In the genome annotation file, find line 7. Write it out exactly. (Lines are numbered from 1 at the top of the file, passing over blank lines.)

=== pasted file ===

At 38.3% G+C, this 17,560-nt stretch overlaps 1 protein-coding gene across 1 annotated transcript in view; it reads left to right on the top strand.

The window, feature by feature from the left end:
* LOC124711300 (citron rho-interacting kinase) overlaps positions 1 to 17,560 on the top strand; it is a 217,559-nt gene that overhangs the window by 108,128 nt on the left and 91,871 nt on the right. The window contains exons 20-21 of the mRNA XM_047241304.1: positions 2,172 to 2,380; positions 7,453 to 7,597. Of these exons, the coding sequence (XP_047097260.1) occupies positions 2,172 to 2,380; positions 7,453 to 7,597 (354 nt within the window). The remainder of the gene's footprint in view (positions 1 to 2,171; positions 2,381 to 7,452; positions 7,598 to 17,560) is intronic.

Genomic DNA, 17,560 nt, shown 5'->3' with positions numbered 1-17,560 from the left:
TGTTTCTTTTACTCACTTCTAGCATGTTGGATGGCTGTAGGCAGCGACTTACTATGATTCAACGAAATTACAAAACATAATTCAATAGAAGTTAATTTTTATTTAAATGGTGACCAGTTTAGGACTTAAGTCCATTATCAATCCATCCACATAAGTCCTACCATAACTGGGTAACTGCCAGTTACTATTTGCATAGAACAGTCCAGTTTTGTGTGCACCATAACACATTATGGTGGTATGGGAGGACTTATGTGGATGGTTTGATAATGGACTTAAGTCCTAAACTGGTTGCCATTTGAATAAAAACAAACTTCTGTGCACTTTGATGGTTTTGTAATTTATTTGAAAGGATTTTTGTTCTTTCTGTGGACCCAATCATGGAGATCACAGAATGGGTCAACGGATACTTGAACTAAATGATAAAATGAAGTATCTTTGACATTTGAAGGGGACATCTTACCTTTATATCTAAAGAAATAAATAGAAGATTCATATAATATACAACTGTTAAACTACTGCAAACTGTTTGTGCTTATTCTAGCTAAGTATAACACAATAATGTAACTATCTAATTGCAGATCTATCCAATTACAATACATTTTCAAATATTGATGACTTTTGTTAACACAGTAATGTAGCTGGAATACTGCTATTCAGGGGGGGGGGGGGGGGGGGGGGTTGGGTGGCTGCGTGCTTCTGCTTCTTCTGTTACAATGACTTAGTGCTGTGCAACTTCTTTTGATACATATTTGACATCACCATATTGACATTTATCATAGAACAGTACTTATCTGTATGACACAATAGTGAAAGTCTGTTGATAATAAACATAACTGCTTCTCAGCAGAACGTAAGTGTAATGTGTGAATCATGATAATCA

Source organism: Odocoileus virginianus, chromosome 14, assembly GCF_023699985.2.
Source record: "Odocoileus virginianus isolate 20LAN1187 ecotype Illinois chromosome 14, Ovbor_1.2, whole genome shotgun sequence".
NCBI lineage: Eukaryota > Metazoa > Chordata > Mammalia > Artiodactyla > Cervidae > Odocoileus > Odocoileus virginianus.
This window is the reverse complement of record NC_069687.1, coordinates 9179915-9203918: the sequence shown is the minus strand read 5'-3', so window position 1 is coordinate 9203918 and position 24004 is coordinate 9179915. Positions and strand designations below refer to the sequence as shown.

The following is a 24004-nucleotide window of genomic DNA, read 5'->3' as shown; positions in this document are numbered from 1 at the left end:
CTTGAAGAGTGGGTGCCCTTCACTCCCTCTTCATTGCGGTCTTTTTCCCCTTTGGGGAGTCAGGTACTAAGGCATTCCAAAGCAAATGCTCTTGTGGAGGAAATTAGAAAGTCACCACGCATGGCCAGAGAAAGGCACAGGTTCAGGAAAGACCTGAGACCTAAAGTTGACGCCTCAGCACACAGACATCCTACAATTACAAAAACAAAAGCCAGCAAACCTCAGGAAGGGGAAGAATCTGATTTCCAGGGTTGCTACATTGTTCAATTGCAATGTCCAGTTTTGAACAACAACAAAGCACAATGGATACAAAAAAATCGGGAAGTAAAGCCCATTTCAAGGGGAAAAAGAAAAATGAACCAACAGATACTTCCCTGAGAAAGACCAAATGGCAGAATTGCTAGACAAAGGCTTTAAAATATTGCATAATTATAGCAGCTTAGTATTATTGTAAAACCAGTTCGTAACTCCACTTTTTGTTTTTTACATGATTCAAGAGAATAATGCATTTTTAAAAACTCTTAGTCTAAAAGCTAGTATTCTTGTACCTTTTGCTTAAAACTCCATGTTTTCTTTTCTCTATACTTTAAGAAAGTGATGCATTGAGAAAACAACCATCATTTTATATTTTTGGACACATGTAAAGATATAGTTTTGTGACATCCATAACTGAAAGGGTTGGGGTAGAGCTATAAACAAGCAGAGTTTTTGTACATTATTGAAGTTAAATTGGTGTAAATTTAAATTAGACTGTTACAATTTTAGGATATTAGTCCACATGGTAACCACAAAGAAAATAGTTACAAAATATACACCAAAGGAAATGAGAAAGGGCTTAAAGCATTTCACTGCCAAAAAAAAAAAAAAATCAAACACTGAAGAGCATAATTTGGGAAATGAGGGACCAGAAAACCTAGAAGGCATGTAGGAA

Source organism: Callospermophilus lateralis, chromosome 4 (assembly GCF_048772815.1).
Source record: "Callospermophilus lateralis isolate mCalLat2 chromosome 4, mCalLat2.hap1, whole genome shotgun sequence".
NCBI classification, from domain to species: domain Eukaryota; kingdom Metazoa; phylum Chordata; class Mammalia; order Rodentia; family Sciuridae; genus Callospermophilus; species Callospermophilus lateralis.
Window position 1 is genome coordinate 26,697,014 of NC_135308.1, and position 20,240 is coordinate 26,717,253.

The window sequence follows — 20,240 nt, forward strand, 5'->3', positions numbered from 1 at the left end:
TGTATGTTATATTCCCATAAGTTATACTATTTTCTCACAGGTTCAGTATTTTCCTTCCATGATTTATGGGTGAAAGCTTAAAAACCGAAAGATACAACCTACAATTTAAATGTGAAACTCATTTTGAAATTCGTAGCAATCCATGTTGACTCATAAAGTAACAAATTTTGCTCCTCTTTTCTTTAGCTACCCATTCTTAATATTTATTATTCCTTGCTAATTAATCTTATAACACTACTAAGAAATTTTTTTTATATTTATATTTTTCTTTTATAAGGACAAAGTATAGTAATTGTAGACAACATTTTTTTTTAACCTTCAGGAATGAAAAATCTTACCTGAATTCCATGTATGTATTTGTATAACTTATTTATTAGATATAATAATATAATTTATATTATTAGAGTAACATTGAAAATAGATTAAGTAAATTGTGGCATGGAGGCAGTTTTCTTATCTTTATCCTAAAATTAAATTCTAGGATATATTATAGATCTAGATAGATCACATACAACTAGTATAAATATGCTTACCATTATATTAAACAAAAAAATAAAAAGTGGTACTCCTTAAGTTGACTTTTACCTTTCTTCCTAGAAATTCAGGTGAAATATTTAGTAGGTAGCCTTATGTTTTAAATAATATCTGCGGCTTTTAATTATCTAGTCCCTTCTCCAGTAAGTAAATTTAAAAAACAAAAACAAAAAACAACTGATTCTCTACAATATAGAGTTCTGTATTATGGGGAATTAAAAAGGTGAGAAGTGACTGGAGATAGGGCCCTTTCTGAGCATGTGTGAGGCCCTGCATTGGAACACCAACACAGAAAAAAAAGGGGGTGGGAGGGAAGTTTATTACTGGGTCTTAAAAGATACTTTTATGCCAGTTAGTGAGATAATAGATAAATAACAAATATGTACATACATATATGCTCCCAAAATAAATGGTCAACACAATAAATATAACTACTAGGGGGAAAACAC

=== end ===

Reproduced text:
Source record: "Odocoileus virginianus isolate 20LAN1187 ecotype Illinois chromosome 14, Ovbor_1.2, whole genome shotgun sequence".